I have wondered if there are any estimates on the number of bullets used in World War 2. I have thought about the question but cannot even get a plausible attack strategy.
The following article describes in great detail the production and deployment of munitions by the Army Ordnance Dept. (AOD).
This is the US production, given the size of the US industry I would have thought it was more than the production of the Axis side, so if you ignore local UK/USSR amounts I would guess it represents more than 50% of the total.
Lt. Gen. Levin H. Campbell, Jr. authored The Industry-Ordnance Team. The book contained his recounting of the Allied effort to produce and deliver weapons, vehicles and munitions for World War II.
(A slightly better than pure guess answer) From http://en.wikipedia.org/wiki/World_War_II, the total number of military causalities was 24,000,000.
The number of bullets fired per kill varies based on the source from 5k to 50k. Assuming 10k the number of bullets fired would be 24 x 10^10.
I have heard that the US forces fired 20,000 rounds for every casualty they produced. An example of this: Before the Americans entered the European conflict, snipers had been employed by both the Germans and the Russians to stop advances. Typically, snipers could stop an advance while efforts to locate and kill the sniper proceeded. The American forces changed the scenario. When a sniper fired at an American column, the soldiers sprayed the trees with bullets as if they were spraying for insects. Snipers did not slow down American troop movements. The American supply line won World War II.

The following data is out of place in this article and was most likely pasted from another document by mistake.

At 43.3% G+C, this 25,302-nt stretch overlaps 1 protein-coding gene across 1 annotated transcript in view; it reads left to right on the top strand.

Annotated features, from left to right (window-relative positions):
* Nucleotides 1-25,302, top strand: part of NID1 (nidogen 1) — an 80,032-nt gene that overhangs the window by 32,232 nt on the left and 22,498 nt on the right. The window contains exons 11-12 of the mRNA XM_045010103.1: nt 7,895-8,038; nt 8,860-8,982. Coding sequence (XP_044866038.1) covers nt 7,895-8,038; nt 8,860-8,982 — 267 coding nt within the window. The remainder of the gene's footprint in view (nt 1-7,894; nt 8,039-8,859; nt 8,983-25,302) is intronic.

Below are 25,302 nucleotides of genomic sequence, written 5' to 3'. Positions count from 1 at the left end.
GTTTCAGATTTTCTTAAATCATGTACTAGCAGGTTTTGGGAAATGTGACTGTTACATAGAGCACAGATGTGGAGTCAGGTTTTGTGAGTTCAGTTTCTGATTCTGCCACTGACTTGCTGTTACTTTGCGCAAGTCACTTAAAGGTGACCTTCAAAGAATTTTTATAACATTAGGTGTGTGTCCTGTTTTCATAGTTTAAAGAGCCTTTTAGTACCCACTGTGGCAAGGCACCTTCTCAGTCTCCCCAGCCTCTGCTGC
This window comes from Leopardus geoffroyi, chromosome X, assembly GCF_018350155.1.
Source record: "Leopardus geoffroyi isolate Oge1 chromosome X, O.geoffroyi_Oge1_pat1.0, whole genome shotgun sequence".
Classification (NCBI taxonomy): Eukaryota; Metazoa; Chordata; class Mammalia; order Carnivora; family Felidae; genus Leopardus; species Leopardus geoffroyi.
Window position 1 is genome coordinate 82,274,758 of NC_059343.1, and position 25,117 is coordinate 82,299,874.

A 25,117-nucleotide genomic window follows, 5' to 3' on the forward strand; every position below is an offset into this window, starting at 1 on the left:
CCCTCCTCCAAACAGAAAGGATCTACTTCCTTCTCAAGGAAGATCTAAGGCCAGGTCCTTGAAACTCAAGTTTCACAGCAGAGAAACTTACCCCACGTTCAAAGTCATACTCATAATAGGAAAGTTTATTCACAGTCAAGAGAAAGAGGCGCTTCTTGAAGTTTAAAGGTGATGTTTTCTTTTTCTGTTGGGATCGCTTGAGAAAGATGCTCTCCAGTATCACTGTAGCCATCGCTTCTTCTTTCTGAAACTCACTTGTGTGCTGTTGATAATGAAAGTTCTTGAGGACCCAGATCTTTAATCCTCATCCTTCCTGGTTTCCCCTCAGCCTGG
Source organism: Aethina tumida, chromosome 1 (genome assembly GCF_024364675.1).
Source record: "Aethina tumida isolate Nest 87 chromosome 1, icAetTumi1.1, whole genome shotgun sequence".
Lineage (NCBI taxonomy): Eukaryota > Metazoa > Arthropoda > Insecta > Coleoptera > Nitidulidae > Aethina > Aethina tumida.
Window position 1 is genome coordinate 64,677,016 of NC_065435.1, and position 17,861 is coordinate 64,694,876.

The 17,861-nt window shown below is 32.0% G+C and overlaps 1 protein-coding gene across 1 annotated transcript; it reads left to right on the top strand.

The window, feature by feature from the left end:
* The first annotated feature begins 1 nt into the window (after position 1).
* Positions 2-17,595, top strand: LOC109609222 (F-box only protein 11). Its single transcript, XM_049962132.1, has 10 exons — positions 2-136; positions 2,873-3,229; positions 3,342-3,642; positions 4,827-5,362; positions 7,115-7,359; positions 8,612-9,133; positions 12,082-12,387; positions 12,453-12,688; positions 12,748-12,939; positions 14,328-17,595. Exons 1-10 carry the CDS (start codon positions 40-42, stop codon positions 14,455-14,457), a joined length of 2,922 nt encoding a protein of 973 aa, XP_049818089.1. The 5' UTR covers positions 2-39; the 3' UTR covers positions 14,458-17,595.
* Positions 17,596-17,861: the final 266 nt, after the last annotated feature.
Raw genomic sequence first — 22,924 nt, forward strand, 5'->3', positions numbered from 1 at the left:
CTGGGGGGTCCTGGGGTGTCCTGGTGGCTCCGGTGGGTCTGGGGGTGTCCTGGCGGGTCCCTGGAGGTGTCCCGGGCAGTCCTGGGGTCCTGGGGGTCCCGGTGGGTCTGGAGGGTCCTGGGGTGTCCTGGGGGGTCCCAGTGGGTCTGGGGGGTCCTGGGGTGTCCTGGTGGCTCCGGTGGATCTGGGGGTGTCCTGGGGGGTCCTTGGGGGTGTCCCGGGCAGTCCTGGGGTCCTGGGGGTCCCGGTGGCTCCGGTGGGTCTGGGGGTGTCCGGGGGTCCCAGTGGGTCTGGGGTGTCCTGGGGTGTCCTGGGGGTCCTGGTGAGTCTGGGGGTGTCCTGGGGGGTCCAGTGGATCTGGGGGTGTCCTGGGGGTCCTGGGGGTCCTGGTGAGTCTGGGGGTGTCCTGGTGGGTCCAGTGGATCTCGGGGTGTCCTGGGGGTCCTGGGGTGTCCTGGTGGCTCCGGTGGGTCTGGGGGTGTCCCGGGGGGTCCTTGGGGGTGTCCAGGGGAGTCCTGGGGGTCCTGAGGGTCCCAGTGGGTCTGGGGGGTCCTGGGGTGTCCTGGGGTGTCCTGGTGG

It has long been noted that:
Calculating from figures in mgb's answer we get
That is certainly in the ball park, given that artillery rounds have been omitted, and only bullets made in the US counted.
It is worth noting that most shots on the field of battle (probably above 90%) are fired simply to provide the enemy with an excuse to keep his head down, and not with intent to kill, nor to wound, nor even particularly aimed at the enemy but simply fired in his general vicinity.
protected by Community♦ Jul 21 at 15:27
Thank you for your interest in this question.
Because it has attracted low-quality answers, posting an answer now requires 10 reputation on this site.
Would you like to answer one of these unanswered questions instead?